In 1919, in the immediate wake of the devastation wrought by World War I, an architect named Walter Gropius, one of the pioneering maestros of modern architecture, founded an art school that combined fine arts with crafts and eventually architecture, with a minimalist approach to design that combined all of it with contemporary technology under the maxim "form follows function". Starting in eastern Germany - first in Dessau (pictured here), then in Weimar, and finally a third school in Berlin - this school's aesthetic and philosophy had a huge impact on the arts, design (especially furniture and household objects), and architecture not just in Germany but the rest of Europe and beyond - and one whose impact is still felt a century later.
Sadly, the increasingly ascendant Nazis viewed its work as "degenerate art", and the last school was finally shut down in 1933, though acolytes then became successful in spreading Bauhaus design beyond Germany's borders (three masterful examples being Wassily Kandinsky, Paul Klee, and Mies Van der Rohe). Now in 2019, the various organisations and tourism boards are pulling out all the stops to celebrate the many extant examples of Bauhaus (whose major locations are now collectively a UNESCO World Heritage Site), and to promote a yearlong programme of events surrounding it.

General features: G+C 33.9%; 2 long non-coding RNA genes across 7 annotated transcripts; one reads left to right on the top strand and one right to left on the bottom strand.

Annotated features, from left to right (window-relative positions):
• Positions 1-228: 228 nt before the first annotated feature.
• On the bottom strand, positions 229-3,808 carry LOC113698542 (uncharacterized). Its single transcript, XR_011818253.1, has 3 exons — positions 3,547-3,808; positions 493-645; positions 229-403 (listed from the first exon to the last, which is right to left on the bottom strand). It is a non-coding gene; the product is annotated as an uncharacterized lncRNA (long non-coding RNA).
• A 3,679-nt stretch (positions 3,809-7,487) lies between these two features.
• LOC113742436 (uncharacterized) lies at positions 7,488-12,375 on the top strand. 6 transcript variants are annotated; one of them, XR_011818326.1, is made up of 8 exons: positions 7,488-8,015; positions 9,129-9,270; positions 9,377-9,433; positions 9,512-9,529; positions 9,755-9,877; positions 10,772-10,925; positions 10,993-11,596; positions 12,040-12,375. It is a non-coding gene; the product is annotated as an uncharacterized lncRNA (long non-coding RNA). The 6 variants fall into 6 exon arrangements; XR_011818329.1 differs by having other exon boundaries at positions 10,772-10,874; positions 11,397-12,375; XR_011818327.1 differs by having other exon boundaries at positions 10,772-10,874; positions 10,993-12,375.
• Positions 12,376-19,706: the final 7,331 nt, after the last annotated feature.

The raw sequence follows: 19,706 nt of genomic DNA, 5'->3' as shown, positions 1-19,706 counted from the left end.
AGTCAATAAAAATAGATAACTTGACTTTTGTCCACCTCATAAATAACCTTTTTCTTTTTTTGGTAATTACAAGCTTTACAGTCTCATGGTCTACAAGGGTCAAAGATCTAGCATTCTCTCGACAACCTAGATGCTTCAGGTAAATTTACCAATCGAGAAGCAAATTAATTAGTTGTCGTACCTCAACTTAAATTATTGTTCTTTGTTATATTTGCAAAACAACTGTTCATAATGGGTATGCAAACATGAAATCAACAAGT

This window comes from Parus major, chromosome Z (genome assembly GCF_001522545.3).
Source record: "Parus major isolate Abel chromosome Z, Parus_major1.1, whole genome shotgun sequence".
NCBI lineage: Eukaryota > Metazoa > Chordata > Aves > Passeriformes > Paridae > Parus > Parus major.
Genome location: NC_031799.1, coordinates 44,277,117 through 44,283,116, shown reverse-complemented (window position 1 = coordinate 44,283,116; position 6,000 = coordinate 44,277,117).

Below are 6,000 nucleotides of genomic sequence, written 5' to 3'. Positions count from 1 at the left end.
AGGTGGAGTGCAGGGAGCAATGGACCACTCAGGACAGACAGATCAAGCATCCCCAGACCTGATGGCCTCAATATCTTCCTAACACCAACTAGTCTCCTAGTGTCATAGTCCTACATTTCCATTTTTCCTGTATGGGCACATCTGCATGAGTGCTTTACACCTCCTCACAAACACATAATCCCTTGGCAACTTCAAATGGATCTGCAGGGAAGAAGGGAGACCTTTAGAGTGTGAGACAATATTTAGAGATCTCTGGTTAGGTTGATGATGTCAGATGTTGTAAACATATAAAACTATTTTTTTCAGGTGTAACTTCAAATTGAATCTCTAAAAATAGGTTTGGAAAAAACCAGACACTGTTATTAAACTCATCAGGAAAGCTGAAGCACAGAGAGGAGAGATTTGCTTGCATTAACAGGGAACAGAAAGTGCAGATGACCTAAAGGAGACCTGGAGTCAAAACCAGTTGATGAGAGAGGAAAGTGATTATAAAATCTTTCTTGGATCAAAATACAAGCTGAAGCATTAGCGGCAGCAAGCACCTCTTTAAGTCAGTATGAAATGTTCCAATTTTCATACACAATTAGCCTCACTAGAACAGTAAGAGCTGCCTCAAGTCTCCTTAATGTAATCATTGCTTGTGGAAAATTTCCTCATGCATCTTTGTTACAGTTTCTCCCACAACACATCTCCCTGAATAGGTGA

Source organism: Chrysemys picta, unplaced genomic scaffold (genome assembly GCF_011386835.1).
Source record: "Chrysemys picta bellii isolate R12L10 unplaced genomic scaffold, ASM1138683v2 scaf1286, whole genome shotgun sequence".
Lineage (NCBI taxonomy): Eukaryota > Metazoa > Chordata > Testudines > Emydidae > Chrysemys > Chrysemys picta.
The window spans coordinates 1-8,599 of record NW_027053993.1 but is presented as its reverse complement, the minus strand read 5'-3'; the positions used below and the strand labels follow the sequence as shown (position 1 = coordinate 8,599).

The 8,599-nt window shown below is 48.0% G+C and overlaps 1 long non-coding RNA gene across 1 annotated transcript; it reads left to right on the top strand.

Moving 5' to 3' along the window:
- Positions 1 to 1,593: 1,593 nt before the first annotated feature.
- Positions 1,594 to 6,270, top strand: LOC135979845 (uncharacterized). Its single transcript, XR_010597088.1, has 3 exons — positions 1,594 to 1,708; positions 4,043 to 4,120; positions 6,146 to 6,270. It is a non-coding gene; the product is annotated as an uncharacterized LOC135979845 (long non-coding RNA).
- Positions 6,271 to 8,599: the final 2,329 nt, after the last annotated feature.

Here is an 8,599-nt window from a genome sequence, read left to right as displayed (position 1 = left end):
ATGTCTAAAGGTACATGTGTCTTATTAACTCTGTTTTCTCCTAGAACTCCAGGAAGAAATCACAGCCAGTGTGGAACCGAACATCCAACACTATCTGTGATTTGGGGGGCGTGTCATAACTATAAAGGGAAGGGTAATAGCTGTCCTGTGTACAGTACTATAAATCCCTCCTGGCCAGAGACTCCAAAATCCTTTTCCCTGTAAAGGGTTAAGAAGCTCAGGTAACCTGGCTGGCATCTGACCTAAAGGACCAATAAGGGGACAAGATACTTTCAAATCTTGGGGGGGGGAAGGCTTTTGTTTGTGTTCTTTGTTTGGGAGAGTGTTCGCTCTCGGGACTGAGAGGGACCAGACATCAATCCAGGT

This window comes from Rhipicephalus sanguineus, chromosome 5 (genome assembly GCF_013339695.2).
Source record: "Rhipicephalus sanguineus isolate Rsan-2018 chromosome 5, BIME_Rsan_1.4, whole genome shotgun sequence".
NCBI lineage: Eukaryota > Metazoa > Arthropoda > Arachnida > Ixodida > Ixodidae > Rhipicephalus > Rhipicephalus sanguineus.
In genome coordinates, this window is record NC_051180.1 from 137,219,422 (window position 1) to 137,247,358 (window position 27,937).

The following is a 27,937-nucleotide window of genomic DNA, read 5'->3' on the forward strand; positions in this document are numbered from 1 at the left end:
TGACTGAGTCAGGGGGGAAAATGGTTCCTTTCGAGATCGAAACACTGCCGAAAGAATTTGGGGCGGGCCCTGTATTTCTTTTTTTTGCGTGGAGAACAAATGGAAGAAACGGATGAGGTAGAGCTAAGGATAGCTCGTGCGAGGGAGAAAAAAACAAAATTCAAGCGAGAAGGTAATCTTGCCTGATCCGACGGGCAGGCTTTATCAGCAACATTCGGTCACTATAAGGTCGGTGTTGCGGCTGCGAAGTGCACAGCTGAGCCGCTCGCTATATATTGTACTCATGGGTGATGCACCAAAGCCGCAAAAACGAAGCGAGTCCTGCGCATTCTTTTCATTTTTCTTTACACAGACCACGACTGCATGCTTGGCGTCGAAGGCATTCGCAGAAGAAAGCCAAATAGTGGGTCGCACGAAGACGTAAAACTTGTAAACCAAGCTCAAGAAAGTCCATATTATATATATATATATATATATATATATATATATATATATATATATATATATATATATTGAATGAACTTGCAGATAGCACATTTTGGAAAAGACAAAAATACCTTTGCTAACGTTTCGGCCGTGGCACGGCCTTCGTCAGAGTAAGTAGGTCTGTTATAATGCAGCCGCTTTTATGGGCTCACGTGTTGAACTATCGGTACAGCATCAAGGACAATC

Read more about the Bauhaus and its landmarks in my post Germany Celebrates a Century of Bauhaus Design.
Maria Victoria Lopez, sjo